The Supreme Court has quashed the Minister for Justice's refusal to grant Irish citizenship to a man based on "national security" grounds.
In a significant decision, the five-judge court unanimously held the Minister had not justified his failure to give the man, from a non-EU country, any reasons or information concerning the refusal beyond saying it was due to "national security" considerations.
It directed the Minister to reconsider the matter via an "enhanced" process in line with the court's findings.
That process could include an independent assessment as to whether any of the information relied on for refusing naturalisation could be provided to the man.
Referred to as Mr P, the man cannot be identified by court order.
He has lived here for more than 25 years after securing refugee status. Represented by Michael Lynn SC, he unsuccessfully applied for naturalisation several times.
Following earlier proceedings over being refused naturalisation in 2013 with no reason provided, the High Court ruled in 2014 he was entitled to inspect parts of documents held by the State concerning his background and said the State should provide more detailed reasons for refusing to grant him naturalisation.
Mr P then made a fresh application for naturalisation, which was also rejected.
As part of that decision, he was given a report saying his right to specific reasons was outweighed by "national security considerations" in maintaining confidentiality over the information concerned.
Mr P, who has no convictions, says he is of good character and has no idea what is being levied against him.
He took fresh High Court proceedings aimed at quashing the Minister's decision but those were dismissed in 2016 and the Court of Appeal upheld that dismissal in 2018.
The Supreme Court agreed to hear a further appeal and all five judges allowed the appeal today.
The Chief Justice, Mr Justice Frank Clarke, and Mr Justice Donal O'Donnell, in separate concurring judgments agreed the appeal should be allowed but on the basis of different legal reasoning. They agreed each other's reasoning was legally sustainable.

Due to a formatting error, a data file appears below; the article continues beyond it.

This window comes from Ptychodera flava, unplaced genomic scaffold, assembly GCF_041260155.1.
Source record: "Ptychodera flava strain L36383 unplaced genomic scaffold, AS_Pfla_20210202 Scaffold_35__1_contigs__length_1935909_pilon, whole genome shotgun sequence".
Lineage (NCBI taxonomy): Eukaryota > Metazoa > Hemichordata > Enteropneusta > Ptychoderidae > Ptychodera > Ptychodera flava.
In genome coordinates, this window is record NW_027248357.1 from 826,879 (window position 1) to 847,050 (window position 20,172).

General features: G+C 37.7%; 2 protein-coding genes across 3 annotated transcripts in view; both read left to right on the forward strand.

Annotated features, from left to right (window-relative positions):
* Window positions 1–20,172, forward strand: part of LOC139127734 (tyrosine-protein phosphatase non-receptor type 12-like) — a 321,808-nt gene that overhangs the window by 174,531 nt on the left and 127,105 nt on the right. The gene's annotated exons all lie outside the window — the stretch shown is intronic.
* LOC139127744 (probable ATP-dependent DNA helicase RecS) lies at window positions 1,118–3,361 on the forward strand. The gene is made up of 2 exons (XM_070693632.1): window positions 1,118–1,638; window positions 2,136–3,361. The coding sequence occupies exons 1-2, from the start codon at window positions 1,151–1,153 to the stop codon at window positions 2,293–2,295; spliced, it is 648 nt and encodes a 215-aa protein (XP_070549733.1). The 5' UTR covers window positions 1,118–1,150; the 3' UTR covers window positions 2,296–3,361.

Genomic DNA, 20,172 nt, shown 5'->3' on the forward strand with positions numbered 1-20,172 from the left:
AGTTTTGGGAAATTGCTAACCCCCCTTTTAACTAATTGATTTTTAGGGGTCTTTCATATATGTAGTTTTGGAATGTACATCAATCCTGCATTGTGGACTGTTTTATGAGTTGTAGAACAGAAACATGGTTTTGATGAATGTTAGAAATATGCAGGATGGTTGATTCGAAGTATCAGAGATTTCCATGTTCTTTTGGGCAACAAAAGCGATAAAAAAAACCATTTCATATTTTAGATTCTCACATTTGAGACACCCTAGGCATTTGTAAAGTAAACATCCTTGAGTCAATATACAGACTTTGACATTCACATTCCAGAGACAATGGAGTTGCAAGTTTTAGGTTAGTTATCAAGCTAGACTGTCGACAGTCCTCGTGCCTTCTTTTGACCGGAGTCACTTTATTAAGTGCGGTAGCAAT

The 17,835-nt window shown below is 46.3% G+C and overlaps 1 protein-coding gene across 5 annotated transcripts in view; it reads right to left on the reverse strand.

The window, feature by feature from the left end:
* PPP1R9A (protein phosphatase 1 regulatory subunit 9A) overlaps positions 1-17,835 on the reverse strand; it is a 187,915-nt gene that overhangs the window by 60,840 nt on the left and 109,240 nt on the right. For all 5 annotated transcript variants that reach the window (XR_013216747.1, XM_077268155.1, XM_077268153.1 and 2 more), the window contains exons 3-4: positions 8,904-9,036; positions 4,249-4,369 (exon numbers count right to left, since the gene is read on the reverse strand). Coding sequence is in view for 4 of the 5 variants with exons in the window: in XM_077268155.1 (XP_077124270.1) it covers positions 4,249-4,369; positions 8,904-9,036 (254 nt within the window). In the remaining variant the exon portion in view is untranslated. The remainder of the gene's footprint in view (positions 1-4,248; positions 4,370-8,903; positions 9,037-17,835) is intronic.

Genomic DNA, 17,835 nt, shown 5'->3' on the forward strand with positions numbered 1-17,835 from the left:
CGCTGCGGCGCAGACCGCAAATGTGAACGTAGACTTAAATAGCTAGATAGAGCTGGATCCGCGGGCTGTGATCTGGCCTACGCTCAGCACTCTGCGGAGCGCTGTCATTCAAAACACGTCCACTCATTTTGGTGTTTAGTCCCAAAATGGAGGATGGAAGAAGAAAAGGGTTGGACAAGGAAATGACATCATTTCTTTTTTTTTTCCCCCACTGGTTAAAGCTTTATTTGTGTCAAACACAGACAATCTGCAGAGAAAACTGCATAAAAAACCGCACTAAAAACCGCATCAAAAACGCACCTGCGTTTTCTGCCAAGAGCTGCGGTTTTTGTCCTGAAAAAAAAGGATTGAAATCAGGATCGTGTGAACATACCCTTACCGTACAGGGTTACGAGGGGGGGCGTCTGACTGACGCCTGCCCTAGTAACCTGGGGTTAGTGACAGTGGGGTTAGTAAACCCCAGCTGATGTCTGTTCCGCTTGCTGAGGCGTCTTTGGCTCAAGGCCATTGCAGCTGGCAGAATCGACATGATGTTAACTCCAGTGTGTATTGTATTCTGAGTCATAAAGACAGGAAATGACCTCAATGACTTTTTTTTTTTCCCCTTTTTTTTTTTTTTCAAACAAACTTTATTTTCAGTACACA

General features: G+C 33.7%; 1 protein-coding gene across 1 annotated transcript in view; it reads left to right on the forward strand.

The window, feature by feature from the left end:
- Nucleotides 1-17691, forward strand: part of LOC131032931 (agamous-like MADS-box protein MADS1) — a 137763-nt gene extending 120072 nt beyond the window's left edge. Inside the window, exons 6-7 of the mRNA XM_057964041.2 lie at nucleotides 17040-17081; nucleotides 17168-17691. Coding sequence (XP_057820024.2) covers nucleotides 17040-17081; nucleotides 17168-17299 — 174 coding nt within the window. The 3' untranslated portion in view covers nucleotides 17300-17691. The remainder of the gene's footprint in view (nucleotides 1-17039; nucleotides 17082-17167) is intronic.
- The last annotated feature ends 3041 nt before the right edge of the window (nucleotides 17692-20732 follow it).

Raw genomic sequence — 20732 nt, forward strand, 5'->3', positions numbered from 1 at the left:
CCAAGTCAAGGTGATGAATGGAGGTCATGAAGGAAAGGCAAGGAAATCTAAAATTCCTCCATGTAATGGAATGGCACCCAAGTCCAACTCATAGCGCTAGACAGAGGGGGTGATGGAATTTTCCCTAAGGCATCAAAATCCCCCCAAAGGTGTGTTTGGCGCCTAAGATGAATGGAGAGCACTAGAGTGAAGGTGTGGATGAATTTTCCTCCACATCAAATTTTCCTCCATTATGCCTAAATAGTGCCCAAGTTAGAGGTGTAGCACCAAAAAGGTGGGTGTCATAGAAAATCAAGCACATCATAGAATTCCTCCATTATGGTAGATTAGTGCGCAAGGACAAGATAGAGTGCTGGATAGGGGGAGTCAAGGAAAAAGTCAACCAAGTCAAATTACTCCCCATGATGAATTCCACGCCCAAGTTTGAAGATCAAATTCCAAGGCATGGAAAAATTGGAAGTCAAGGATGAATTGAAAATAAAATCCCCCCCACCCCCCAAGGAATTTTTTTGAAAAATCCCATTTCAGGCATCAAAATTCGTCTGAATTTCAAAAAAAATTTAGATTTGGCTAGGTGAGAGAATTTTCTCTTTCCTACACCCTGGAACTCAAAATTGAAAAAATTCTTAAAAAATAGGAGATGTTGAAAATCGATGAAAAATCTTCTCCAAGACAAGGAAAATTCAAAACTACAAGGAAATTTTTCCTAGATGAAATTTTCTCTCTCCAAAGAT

The Chief Justice said the real issue concerned the extent to which the undoubted difficulties the State would face in obtaining potentially vital intelligence from its own or international agencies can provide a legitimate legal and constitutional justification for the Minister's approach in this case.
A failure to give more detailed reasons can only be justified if it impairs the entitlement to reasons to the "minimum" extent necessary to protect the legitimate countervailing interests engaged, he said.
It is "incumbent" on the Minister to put in place measures which only impair, to the minimum extent necessary to protect legitimate State interests, Mr P's entitlement to be informed of the reasons for any adverse decision on naturalisation.
There was no reason in principle why an independent person with appropriate security clearance could not be asked to assess the information and give their opinion whether any further information could properly be given.
It may be the case it is not possible to disclose even part of the information but that "need not always be so".
It had not been demonstrated the process followed by the Minister in Mr P's case minimised his entitlement to reasons to the minimum extent necessary, he held.
On that basis, he would quash the Minister's decision on purely national law grounds and direct the Minister to reconsider the matter via the "enhanced process" set out by the court.
Given the State interests at stake, the Minister must make the final decision as to what information must be disclosed, subject only to the overriding power of the court, in the discovery process in judicial review proceedings, to decide whether State immunity privilege has been correctly claimed.
Because he was quashing the decision on national law grounds, he made no findings whether the court should have regard to the Charter of Fundamental Rights of the EU in assessing the case.
He made some observations in that regard including it is "strongly arguable" the sole competence in relation to granting citizenship remains with the member state.
Mr Justice O'Donnell said it does not appear possible for the court to devise a complete procedure applicable to all the many different situations where the issue of disclosure of information arises and is resisted on grounds of public interest.
In certain circumstances, ad hoc solutions might be found and, to some extent, that approach is urged in this case, he said.
The Minister's decision not to disclose further reasons has not been justified and must be reconsidered, he held. That did not mean Mr P is entitled to citizenship or would necessarily receive more by way of reasons, he stressed.